Pulled into a knock-down, drag-out battle by an opponent that built its reputation on blood-and-guts warfare, Talk ‘N Text is slowly drowning in a quagmire of unfamiliarity and bluster.
And unless bold yet doomed plans to continue engaging Rain or Shine in a fierce physical exchange in Game 4 of the PBA Commissioner’s Cup Finals are abandoned, the Tropang Texters could find themselves in a dark hole from which but one team out of the previous 33 had climbed from.
ROS guns for a commanding 3-1 lead in the best-of-7 championship series at 7 tonight at the Smart Araneta Coliseum, with the E-Painters expected to again take off the gloves and lure the Texters into WWE combat as in the two previous games.
Clearly, white collar TNT, which stands solid on the rock of precision planning and perfect execution, is lost when thrown into a bare-knuckle street brawl as shown by the way it succumbed to heavy pressure in Game Two, 116-108, and withered under relentless assault in Game Three, 109-97.
The Tropang Texters won the opener, 99-92, but flailed helplessly in unfamiliar waters when push came to shove in the succeeding games after import Ivan Johnson was fined R150,000 for knocking over ROS coach Yeng Guiao in Game One.
Not only did Rain or Shine rally from 17 points down to level the series at 1-1, the Elasto Painters also demonstrated the stamina to hang on to a payback 17-point bubble in Game Three, repulsing every fightback TNT could muster.
Johnson drew first blood in the finals after hitting ROS star point guard Paul Lee with an elbow late in the third quarter of Game Three, knocking out a front teeth and loosening two more. But even the Tropang Texters cringed at the sight of a bloodied Lee, who courageously came back late in the game to deliver a strong statement.
“Kahit anong mangyari sa akin, babalik ako; masaktan ako, babalik ako,” Lee said after the game. “Gusto ko matapos ‘yung championship series talaga.”
TNT coach Jong Uichico, a restrained and reserved figure on and off the court, maintained after Game Three that there would be no backing down against Rain or Shine.
“I don’t think so,” said Uichico when asked whether the growing ferocity of the series has given Rain or Shine an advantage given the E-Painters’ familiarity at working in such volatile conditions and Talk ‘N Text’s less ruthless, more clinical approach to the game.
“It’s just the way the game is. If you back down from the physicality, then you give the upper hand to the other team,” he said.
Brave words, if not brash.
Trouble is, their apparent fixation at not backing down from Rain or Shine and at painting a belligerent image to match Beau Belga and Co. has apparently thrown the Texters’ game plan in disarray aside from nudging them out of their comfort zone: dribble-drive, drive-and-kick, two-man game, locate the spot-up shooter, running in transition.
They had a hard time executing the offense as fluidly as they wanted to in Game Three, with Jayson Castro, who unloaded 44 points last Friday, stymied after ROS started switching Wayne Chism on him during TNT’s pick ‘n roll plays from top of the key.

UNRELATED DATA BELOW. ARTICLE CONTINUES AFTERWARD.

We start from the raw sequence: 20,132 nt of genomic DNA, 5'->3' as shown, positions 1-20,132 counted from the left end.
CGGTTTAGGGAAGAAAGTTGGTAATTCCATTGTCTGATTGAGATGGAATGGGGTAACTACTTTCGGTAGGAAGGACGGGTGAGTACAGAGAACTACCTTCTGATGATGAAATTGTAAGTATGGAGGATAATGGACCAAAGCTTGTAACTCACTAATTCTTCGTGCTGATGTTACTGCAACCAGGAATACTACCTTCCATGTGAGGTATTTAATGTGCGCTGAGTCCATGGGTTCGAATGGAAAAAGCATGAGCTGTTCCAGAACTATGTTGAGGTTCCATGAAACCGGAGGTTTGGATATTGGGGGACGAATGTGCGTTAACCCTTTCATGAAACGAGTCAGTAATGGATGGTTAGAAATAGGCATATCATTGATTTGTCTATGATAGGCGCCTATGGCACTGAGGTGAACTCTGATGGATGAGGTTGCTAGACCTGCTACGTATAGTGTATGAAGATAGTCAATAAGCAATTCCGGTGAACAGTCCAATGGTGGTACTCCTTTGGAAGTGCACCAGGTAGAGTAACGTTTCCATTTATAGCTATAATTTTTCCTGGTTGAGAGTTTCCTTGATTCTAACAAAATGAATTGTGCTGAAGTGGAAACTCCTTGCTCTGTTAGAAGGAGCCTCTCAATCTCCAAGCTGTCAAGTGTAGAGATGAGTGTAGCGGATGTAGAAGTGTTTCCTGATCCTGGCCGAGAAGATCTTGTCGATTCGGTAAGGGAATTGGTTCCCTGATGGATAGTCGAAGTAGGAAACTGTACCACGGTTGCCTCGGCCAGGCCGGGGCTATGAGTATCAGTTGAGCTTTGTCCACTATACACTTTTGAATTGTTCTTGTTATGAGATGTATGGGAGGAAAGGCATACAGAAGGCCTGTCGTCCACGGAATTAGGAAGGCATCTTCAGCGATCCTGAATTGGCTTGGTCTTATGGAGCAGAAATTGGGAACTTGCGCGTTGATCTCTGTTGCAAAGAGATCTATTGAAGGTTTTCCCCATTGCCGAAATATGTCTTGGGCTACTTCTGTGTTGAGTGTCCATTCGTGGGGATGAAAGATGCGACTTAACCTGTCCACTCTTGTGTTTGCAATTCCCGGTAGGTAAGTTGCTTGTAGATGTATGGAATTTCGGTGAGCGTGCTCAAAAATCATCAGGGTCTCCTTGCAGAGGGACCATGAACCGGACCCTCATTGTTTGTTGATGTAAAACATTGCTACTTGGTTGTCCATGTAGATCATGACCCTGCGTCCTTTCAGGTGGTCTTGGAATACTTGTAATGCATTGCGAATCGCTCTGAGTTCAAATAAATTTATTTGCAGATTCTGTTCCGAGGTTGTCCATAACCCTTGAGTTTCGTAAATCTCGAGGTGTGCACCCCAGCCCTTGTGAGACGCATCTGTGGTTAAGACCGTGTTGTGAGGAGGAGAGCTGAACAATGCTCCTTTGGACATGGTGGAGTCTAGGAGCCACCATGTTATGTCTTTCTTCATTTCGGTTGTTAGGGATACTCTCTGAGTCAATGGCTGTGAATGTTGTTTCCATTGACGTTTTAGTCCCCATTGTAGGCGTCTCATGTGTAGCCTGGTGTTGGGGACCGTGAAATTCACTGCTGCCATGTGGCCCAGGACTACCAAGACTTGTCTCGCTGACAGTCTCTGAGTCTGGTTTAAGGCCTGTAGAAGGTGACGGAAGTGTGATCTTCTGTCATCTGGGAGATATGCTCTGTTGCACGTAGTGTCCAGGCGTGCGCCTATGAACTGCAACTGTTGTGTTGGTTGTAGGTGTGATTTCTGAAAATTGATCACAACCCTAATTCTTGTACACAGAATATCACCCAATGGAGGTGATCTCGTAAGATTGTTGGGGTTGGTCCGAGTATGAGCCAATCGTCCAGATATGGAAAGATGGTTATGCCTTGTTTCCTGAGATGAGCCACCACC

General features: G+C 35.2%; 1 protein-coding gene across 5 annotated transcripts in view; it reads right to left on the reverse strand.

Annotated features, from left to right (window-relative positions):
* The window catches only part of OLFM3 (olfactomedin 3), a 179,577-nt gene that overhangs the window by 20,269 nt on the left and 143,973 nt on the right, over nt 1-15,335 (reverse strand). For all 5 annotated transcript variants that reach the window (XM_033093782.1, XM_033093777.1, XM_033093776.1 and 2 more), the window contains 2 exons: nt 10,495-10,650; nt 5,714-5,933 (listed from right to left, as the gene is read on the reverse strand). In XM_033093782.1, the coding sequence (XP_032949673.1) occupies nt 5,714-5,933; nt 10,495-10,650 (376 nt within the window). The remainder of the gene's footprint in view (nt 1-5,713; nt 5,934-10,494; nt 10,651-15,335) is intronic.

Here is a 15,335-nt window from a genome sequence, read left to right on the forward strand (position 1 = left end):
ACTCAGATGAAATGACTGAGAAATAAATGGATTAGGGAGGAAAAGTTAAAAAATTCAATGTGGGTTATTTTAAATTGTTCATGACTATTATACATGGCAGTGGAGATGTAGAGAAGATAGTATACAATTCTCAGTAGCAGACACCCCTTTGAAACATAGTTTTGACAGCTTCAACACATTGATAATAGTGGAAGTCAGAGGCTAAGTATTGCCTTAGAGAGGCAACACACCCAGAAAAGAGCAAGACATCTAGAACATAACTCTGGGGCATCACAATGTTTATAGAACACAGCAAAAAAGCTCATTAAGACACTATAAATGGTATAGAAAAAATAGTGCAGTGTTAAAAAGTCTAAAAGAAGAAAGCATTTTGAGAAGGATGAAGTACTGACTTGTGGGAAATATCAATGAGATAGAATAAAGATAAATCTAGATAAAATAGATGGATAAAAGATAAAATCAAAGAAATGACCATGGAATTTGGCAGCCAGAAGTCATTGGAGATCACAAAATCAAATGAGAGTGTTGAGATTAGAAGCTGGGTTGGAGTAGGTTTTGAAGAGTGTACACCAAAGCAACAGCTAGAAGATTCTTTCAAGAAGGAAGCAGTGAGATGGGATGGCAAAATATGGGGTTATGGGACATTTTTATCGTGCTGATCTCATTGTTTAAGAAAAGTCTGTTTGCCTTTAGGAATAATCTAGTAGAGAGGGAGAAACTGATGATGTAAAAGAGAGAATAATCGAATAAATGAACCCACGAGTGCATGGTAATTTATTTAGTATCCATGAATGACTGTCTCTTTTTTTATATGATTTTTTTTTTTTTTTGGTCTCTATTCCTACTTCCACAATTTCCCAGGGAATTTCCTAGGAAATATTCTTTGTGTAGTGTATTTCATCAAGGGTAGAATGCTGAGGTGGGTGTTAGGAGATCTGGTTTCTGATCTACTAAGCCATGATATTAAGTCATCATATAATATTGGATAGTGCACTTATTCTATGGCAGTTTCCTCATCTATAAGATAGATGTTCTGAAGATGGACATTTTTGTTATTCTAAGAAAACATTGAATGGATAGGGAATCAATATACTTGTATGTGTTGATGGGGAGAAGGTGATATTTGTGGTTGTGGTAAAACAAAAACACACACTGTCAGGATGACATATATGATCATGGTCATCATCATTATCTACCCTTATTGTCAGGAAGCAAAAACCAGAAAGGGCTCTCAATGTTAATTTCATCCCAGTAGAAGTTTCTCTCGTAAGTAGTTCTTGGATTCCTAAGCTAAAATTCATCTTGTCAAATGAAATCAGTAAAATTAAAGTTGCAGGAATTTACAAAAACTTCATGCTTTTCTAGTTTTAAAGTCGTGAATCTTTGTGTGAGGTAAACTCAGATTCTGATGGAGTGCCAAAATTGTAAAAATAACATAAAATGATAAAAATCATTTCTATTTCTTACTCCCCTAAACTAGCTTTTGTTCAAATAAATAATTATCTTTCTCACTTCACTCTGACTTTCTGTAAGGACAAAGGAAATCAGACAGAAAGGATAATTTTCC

Castro finished with a respectable 20 points but only had two triples after draining an all-time record nine 3s in Game Two. TNT, meanwhile, shot 39 percent from the field (31 of 80) to ROS’s 42 percent, missed 12 free throws, committed six more errors, had 16 less assists, got outrushed 17-5 in fast breaks, and was badly beaten off the bench, 39 points to 10.
Worse, Chism outplayed the distracted Johnson, who has reportedly become the object of some vicious slurs ever since the incident with Guiao.
Not one to let an opportunity pass by, the ROS mentor had tossed a wrench into the Texters’ coughing machine.
“We kept running the offense we’ve been using in Game Two waiting for them to make an adjustment, but they never did,” said Guiao. “We had anticipated some things pero di pa nila pinakita, so we’ll just keep that in the warehouse and make use of them based on the defense they’ll play in Game Four.”
How TNT intends to slow down Chism, who had 30 and 32 in the last two games, and the determined Lee could ultimately decide how far the series will go.
With his two front teeth saved for Christmas, Lee will suit up and play tonight following a dental procedure at the Cardinal Santos Medical Center.
Lee lost a tooth and had two more pushed up his gums after absorbing an elbow from Johnson during a draw-charge situation in the third quarter of Game Three. A concerned Gilas Pilipinas coach Tab Baldwin, a consultant with TNT, consoled the injured Lee just before the former University of the East star proceeded to the dugout where he stayed until that big comeback in the final four minutes.
Understandably, Guiao used the harrowing incident to illustrate a point.
“If you have your top player falling down on the floor with an elbow to his face and then you call a regular foul, then delikado na yan dahil things are getting out of hand. Paano kung broken nose yon or something worse?” he said. “We just want consistency with the calls and hope the referees don’t let things get out of hand.”
Something else, as much as consistency, is probably warranted.
Modifying rules in the middle of the series and becoming more stringent with contacts and trash-talking could be a difficult thing, but so is stepping into a bench-emptying fray which could be just around the bend given the explosive nature of the championship and the league’s seeming tolerance for pocket mayhem.
The harm that befell Paul Lee is by far the most serious, but others have been hurt as well. And with players fast turning into gladiators in the heat of the moment, Guiao’s call for order amid the confusion could be what might save the series from plunging into irreversible chaos.